You may be asking “tea ice cubes? really? why bother?” but bear with us. In short, why not? And they are a great way to dress up cocktails at your next gathering.
Making tea ice cubes is really easy. Understanding when and where to use them requires a little more thought and work. Any tea you brew hot can be turned into ice cubes and this opens up a new world of possibilities. The trick is understanding the size of your ice cube tray so you know how much tea to brew. Because you are taking boiling water and trying to freeze it, expect several hours for these ice cubes to set, so prepare at least the night before you plan on using them. Before we get to the recipe, let’s talk a little history about ice cubes.
History of Ice Cubes in the US
So if you have done any foreign travel, one of the first things you may have noticed is that water or any cold beverage is served with little to no ice. This leads to the question, why do American restaurants and Americans in general expect and use as much ice as we do. We can all thank a gentleman by the name of Frederic Tudor from Boston, who after failing to sell ice harvested in Maine in 1806 to the citizens of the Caribbean Island of Martinique, set his sights more local and started traveling the eastern seaboard of the United States and demonstrating his ice blocks at hotels, bars and restaurants in large cities. He created demand for ice from an entire population that had no idea they needed it. Ice in drinks became an exotic treat and the demand for ice increased. At this point, ice was harvested from northern streams and lakes in big blocks and the restaurant was responsible for chipping off ice from the block for drinks. This natural ice would not see consistent and reliable competition from artificially made ice in the United States until after World War I. Wide scale home production of ice would not occur until the 1930s, when refrigerators with electric motors that powered ice production, made it into American homes. So with the origin of our love of ice complete, let’s return to our tea ice cubes.
Understanding the Size of Your Ice Cube Tray
Before you brew your tea, take out your ice cube tray and a tablespoon. Try filling one compartment of the ice cube tray with water using the tablespoon. Usually, most ice cube trays make cubes that require 1 ounce or 2 tablespoons of water. That is not to say there is not a variation in size, because there is based on the age of your tray and the shape of the cubes. As cocktails have become more popular in the United States, ice cube trays have become very artistic. If you dig around a bit at your typical cooking supply store you can find ice cube molds in the shapes of airplanes, stars and ones specifically built for highball and lowball cocktail glasses.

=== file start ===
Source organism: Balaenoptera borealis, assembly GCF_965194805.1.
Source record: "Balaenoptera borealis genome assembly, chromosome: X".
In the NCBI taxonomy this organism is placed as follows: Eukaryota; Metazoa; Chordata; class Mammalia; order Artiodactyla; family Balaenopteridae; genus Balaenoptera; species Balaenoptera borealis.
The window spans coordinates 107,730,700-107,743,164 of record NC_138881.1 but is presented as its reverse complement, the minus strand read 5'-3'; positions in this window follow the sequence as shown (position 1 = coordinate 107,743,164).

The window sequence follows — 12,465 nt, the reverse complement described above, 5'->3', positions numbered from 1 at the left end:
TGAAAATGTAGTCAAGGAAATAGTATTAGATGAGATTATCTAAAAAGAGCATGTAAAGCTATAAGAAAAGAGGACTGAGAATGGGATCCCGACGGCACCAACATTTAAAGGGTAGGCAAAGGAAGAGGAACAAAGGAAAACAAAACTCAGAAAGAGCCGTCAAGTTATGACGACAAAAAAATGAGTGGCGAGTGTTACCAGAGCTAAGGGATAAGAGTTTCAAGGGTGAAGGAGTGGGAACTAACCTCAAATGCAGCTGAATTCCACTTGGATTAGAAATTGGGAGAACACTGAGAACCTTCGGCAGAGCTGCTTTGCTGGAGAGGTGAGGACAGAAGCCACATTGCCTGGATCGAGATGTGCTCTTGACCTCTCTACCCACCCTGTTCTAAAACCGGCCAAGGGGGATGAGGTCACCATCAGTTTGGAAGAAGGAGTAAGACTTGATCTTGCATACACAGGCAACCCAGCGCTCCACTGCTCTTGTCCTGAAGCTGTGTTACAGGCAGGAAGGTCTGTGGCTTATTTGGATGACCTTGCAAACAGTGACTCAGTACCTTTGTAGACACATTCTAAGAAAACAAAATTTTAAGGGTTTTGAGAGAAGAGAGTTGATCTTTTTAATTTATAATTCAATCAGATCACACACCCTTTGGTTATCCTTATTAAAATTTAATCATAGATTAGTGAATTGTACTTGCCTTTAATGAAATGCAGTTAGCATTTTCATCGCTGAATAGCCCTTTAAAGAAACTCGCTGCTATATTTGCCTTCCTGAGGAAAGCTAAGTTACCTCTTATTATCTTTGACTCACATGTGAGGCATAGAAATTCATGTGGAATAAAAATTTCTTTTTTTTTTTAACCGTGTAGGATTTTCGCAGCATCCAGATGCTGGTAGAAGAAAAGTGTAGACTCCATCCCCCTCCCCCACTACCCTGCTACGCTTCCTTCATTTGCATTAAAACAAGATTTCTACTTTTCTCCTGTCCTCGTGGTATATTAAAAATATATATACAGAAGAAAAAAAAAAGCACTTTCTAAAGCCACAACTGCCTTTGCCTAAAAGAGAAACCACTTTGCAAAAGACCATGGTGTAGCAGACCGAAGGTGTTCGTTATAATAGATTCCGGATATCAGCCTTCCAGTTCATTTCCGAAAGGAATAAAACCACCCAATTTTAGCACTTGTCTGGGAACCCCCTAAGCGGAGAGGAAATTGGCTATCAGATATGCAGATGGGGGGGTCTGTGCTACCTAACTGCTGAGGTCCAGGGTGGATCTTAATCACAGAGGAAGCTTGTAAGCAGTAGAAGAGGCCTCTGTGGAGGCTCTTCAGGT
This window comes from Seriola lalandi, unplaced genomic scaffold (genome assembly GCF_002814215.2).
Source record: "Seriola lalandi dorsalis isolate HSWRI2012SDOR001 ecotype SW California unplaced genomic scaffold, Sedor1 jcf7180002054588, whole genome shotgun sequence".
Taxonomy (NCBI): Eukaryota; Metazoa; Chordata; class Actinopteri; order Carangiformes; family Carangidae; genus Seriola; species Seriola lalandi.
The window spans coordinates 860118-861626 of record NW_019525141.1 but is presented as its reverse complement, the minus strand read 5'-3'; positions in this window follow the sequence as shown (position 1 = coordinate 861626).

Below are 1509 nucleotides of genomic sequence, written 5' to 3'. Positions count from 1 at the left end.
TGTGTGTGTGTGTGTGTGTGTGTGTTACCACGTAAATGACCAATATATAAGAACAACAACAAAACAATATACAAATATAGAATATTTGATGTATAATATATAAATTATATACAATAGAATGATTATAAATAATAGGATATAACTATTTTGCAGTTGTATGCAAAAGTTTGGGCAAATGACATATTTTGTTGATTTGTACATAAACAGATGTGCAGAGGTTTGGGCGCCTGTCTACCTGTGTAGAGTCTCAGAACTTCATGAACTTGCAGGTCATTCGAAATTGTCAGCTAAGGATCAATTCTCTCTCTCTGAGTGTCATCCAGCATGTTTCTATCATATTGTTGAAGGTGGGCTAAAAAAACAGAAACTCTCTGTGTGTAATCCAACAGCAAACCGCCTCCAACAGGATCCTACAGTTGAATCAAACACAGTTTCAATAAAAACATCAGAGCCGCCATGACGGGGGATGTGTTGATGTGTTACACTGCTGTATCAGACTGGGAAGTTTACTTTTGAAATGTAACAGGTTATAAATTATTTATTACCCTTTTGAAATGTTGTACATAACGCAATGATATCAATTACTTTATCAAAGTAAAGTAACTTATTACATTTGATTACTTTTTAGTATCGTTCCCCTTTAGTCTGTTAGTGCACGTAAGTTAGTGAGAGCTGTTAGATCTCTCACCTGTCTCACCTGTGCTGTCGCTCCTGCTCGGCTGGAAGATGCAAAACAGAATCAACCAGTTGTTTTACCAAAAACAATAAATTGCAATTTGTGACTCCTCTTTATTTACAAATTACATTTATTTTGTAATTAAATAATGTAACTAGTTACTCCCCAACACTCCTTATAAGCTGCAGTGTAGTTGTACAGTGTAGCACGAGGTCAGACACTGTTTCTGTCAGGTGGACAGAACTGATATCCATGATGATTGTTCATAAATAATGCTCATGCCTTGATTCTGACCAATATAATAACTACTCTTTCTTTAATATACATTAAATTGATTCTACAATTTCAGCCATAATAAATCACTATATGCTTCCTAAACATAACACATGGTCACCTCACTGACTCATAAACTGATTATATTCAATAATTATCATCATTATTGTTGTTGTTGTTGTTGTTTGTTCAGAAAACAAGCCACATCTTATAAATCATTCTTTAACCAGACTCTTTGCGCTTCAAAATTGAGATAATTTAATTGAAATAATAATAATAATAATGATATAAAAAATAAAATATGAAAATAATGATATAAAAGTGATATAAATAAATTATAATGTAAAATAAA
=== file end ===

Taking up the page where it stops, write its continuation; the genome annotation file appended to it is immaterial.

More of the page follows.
Tea Ice Cubes
So once you determined the amount of water your ice cube tray holds, you will need to measure out roughly 3 grams (Roughly a teaspoon for smaller leafed tea and a tablespoon for your larger leaf teas) of the tea you want to every 8 ounces of water. Brew up your tea as if you were going to drink it (so get the correct steeping time and water temperature for the type of tea you are making). Instead of drinking it, pour it into the ice tray. As a warning, if you have a metal tray, it will get hot, so you may want a hot pad near by to carry your tray to the freezer. Allow to harden in the freezer, which can take several hours, so I have always done this overnight.
Also, if you already have brewed iced tea, feel free to use that.
Where to Use Tea Ice Cubes
Iced tea or iced chai tea with milk is a good place to start. If you are going to put iced tea cubes in iced tea, check your iced tea recipe as those recipes are geared to concentrate the tea flavor since it is going over plain ice. To use the cubes in iced tea, brew your iced tea and then pour over the cubes. Chai tea ice tubes make a great addition to iced chai tea as the cold milk usually dilutes the flavor of the tea.
Finally, for some fun you can take inspiration from some high end hotels and lounges playing with ice cubes. There are a number of cocktails that will take on the flavor of some of your favorite black teas or oolongs when these cubes are added in, so play and experiment at your next party. Our ancestors even had a green tea punch in the early 1800’s that might be worth bringing out.
Let’s us know what you put your tea ice cubes in!